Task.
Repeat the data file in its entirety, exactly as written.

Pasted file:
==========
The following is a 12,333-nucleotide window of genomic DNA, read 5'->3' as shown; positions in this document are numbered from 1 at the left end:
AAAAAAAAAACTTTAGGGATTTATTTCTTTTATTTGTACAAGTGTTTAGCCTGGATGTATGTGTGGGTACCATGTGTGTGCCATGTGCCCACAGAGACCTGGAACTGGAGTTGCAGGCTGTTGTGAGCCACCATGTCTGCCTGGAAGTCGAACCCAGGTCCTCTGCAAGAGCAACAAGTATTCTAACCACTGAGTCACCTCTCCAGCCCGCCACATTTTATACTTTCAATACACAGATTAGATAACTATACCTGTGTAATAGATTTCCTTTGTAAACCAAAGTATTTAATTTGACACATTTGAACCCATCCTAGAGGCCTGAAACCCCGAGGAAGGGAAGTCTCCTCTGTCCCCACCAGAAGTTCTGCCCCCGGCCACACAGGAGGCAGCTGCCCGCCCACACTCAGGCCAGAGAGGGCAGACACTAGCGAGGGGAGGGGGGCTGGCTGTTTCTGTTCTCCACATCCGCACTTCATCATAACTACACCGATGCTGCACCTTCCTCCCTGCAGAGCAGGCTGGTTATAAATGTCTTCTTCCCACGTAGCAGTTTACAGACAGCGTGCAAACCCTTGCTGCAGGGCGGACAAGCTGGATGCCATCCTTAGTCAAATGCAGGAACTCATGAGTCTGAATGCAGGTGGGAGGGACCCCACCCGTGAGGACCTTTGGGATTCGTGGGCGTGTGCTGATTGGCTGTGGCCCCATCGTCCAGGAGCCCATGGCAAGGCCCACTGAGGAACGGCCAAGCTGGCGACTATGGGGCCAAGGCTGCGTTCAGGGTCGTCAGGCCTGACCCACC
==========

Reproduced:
The following is a 12,333-nucleotide window of genomic DNA, read 5'->3' as shown; positions in this document are numbered from 1 at the left end:
AAAAAAAAAACTTTAGGGATTTATTTCTTTTATTTGTACAAGTGTTTAGCCTGGATGTATGTGTGGGTACCATGTGTGTGCCATGTGCCCACAGAGACCTGGAACTGGAGTTGCAGGCTGTTGTGAGCCACCATGTCTGCCTGGAAGTCGAACCCAGGTCCTCTGCAAGAGCAACAAGTATTCTAACCACTGAGTCACCTCTCCAGCCCGCCACATTTTATACTTTCAATACACAGATTAGATAACTATACCTGTGTAATAGATTTCCTTTGTAAACCAAAGTATTTAATTTGACACATTTGAACCCATCCTAGAGGCCTGAAACCCCGAGGAAGGGAAGTCTCCTCTGTCCCCACCAGAAGTTCTGCCCCCGGCCACACAGGAGGCAGCTGCCCGCCCACACTCAGGCCAGAGAGGGCAGACACTAGCGAGGGGAGGGGGGCTGGCTGTTTCTGTTCTCCACATCCGCACTTCATCATAACTACACCGATGCTGCACCTTCCTCCCTGCAGAGCAGGCTGGTTATAAATGTCTTCTTCCCACGTAGCAGTTTACAGACAGCGTGCAAACCCTTGCTGCAGGGCGGACAAGCTGGATGCCATCCTTAGTCAAATGCAGGAACTCATGAGTCTGAATGCAGGTGGGAGGGACCCCACCCGTGAGGACCTTTGGGATTCGTGGGCGTGTGCTGATTGGCTGTGGCCCCATCGTCCAGGAGCCCATGGCAAGGCCCACTGAGGAACGGCCAAGCTGGCGACTATGGGGCCAAGGCTGCGTTCAGGGTCGTCAGGCCTGACCCACC